The diagnosis of pneumothorax secondary to thoracic trauma often can be made from the history but not by auscultation alone. Thoracic radiography can reveal a horizontal shadow beneath the thoracic transverse processes, which is consistent with a “line” representing a collapsed lung(s). Thoracic radiographs also can reveal primary lesions such as rib fractures or penetrating foreign bodies.
Ultrasonographic evaluation of the thorax reveals horizontal air artifacts in the midthoracic to dorsal regions, without the defining pattern of the pleura. In these cases, although the parallel lines of air reverberation artifact is present as is the case in horses with normal lungs, the examiner is not able to identify the sliding motion of the visceral pleura against the parietal pleura as is apparent in a normal examination. This finding, in conjunction with the clinical examination, should be considered pathognomonic for pneumothorax and is an indication for suction as an immediate treatment for the respiratory distress.
When neither radiography nor ultrasonography is available, the clinician should not hesitate to use suction as a means of diagnosis. The relief provided by treatment should be considered consistent with the diagnosis of pneumothorax.
Treatment of Pneumothorax
The preferred treatment is the prompt removal of the free air by suction of the dorsal reaches of the thorax. This procedure rapidly reexpands the lung and relieves respiratory distress. In horses with an open thoracic wound, surgical closure of the wound is necessary regardless of whether the pneumothorax is unilateral or bilateral. If both lungs are collapsed, surgical closure may require intubation under anesthesia and positive pressure ventilation during the thoracic repair. When an indwelling thoracic tube is the cause of the pneumothorax, the tube should be clamped and the Heimlich valve or condom replaced.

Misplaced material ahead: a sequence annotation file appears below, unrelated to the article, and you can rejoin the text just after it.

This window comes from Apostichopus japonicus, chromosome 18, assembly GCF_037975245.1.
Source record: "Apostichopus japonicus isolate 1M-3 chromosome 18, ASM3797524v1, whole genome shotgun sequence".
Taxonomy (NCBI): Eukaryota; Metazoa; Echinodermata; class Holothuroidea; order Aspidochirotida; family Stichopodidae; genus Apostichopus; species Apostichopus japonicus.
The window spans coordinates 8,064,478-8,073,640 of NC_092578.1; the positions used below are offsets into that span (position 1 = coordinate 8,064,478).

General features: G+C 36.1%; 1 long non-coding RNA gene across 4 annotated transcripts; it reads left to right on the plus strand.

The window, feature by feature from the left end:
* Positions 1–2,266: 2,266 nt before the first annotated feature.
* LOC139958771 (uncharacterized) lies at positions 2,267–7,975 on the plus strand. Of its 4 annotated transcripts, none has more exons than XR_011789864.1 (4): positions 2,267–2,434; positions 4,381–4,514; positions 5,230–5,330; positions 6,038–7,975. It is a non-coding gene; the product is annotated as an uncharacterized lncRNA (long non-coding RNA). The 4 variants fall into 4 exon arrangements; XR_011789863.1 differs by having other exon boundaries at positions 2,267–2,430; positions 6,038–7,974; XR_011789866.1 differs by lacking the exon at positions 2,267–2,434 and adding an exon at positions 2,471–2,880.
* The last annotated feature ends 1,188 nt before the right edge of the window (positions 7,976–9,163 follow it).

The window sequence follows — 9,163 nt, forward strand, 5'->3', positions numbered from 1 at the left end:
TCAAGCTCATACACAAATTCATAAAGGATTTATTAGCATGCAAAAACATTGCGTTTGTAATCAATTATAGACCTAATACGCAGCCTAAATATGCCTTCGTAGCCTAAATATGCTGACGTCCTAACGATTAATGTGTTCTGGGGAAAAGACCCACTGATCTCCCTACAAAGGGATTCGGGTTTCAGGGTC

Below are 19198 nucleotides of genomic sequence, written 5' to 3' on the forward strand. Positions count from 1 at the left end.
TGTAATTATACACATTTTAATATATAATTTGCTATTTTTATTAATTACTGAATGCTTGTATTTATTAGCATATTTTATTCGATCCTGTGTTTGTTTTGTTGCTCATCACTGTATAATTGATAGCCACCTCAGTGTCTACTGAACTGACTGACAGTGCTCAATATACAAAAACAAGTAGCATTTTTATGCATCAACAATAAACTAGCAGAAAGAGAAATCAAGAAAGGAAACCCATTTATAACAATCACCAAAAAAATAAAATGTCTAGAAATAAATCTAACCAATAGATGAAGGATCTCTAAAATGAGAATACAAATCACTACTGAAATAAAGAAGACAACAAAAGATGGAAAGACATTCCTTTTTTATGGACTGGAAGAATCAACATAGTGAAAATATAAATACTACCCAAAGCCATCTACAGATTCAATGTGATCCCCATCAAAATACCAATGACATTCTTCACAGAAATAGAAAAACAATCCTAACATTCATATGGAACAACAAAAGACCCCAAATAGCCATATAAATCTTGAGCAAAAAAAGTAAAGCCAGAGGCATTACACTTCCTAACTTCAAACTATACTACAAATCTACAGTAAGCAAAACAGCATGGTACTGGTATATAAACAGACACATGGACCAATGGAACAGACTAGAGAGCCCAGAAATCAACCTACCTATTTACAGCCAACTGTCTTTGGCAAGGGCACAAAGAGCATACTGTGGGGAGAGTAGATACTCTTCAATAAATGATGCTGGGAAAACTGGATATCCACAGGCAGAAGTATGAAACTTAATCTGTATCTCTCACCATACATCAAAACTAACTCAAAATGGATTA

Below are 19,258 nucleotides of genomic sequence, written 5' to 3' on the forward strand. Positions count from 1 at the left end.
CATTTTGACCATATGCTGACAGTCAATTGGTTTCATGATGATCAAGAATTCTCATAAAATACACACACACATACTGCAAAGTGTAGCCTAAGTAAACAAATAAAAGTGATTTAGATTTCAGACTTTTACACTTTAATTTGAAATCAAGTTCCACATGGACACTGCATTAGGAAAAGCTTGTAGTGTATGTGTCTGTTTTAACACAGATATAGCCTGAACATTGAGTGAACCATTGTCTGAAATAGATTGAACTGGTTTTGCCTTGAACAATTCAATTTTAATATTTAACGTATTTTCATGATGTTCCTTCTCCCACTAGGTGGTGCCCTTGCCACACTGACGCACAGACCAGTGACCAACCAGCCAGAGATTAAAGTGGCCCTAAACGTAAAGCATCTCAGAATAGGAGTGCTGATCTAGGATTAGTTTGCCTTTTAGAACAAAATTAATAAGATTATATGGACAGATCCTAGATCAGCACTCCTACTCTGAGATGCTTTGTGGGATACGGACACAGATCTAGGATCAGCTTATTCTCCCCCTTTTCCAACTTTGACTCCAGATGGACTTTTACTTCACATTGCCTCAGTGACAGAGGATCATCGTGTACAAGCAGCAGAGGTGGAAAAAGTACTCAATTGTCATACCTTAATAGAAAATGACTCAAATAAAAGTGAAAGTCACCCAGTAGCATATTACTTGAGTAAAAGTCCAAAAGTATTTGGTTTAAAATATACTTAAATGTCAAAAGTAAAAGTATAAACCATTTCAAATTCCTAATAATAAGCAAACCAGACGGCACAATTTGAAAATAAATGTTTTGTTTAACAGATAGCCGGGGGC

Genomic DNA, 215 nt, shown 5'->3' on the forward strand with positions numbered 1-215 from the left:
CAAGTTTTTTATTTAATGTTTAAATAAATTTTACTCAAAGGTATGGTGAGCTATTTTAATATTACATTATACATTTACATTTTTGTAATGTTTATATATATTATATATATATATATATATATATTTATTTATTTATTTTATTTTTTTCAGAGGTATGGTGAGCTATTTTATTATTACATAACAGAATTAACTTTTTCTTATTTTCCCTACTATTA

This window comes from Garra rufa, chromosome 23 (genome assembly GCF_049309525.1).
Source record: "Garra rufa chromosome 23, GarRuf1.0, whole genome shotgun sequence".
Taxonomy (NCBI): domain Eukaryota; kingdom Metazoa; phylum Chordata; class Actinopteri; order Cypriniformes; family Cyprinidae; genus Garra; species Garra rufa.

Thoracic cavity air suction is performed in patients with a competent external thorax by surgically preparing a penetration site in the upper midthorax between the ribs. The site is anesthetized locally followed by a stab incision made full thickness through the skin using a number-15 scalpel blade. Next a 4-inch blunt teat cannula with an optional three-way stopcock is inserted into the incision and advanced through the intercostal musculature until the popping sensation denoting penetration into the pleural cavity is appreciated. If a suction apparatus is available, the cannula is attached to vacuum tubing and a vacuum is applied. If a suction machine is not available, air can be repeatedly aspirated by use of a 60-ml syringe. The lung should be reinflated sufficiently to begin rubbing or causing friction against the tip of the teat cannula. Ultrasound can be used to detect the return of the sliding visceral pleura once reinflation has occurred. The cannula is then removed and a single interrupted suture is placed aseptically in the skin for closure of the incision site. The patient should show an obvious decrease in respiratory effort and dissipation of respiratory distress. Thoracic radiographs can be obtained to further document the expansion of the lung, but in most cases, ultrasound imaging along with the patient’s relief, are sufficient to document the success of the procedure.